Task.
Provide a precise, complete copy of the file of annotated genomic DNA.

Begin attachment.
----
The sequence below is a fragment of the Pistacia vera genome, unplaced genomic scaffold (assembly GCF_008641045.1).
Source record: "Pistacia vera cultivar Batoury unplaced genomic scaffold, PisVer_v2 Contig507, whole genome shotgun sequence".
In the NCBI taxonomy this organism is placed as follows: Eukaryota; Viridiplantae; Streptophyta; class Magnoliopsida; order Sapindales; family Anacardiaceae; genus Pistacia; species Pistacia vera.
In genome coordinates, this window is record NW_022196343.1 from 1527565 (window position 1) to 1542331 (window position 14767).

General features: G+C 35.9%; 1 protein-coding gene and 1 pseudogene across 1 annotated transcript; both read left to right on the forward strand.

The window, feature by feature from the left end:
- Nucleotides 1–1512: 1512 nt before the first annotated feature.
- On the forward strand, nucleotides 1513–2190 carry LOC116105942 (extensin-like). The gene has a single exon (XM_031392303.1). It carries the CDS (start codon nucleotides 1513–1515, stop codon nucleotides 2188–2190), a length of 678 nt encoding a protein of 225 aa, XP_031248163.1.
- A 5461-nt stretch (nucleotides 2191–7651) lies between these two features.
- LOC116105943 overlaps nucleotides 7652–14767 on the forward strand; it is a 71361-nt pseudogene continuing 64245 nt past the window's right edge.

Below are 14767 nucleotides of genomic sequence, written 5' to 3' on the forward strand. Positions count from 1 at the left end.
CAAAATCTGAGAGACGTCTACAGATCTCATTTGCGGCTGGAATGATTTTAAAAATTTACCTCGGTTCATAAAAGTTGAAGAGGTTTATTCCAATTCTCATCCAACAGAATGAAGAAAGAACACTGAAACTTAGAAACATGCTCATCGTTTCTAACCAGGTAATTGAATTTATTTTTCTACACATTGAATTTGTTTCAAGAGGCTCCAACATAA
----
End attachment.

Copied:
The sequence below is a fragment of the Pistacia vera genome, unplaced genomic scaffold (assembly GCF_008641045.1).
Source record: "Pistacia vera cultivar Batoury unplaced genomic scaffold, PisVer_v2 Contig507, whole genome shotgun sequence".
In the NCBI taxonomy this organism is placed as follows: Eukaryota; Viridiplantae; Streptophyta; class Magnoliopsida; order Sapindales; family Anacardiaceae; genus Pistacia; species Pistacia vera.
In genome coordinates, this window is record NW_022196343.1 from 1527565 (window position 1) to 1542331 (window position 14767).

General features: G+C 35.9%; 1 protein-coding gene and 1 pseudogene across 1 annotated transcript; both read left to right on the forward strand.

The window, feature by feature from the left end:
- Nucleotides 1–1512: 1512 nt before the first annotated feature.
- On the forward strand, nucleotides 1513–2190 carry LOC116105942 (extensin-like). The gene has a single exon (XM_031392303.1). It carries the CDS (start codon nucleotides 1513–1515, stop codon nucleotides 2188–2190), a length of 678 nt encoding a protein of 225 aa, XP_031248163.1.
- A 5461-nt stretch (nucleotides 2191–7651) lies between these two features.
- LOC116105943 overlaps nucleotides 7652–14767 on the forward strand; it is a 71361-nt pseudogene continuing 64245 nt past the window's right edge.

Below are 14767 nucleotides of genomic sequence, written 5' to 3' on the forward strand. Positions count from 1 at the left end.
CAAAATCTGAGAGACGTCTACAGATCTCATTTGCGGCTGGAATGATTTTAAAAATTTACCTCGGTTCATAAAAGTTGAAGAGGTTTATTCCAATTCTCATCCAACAGAATGAAGAAAGAACACTGAAACTTAGAAACATGCTCATCGTTTCTAACCAGGTAATTGAATTTATTTTTCTACACATTGAATTTGTTTCAAGAGGCTCCAACATAA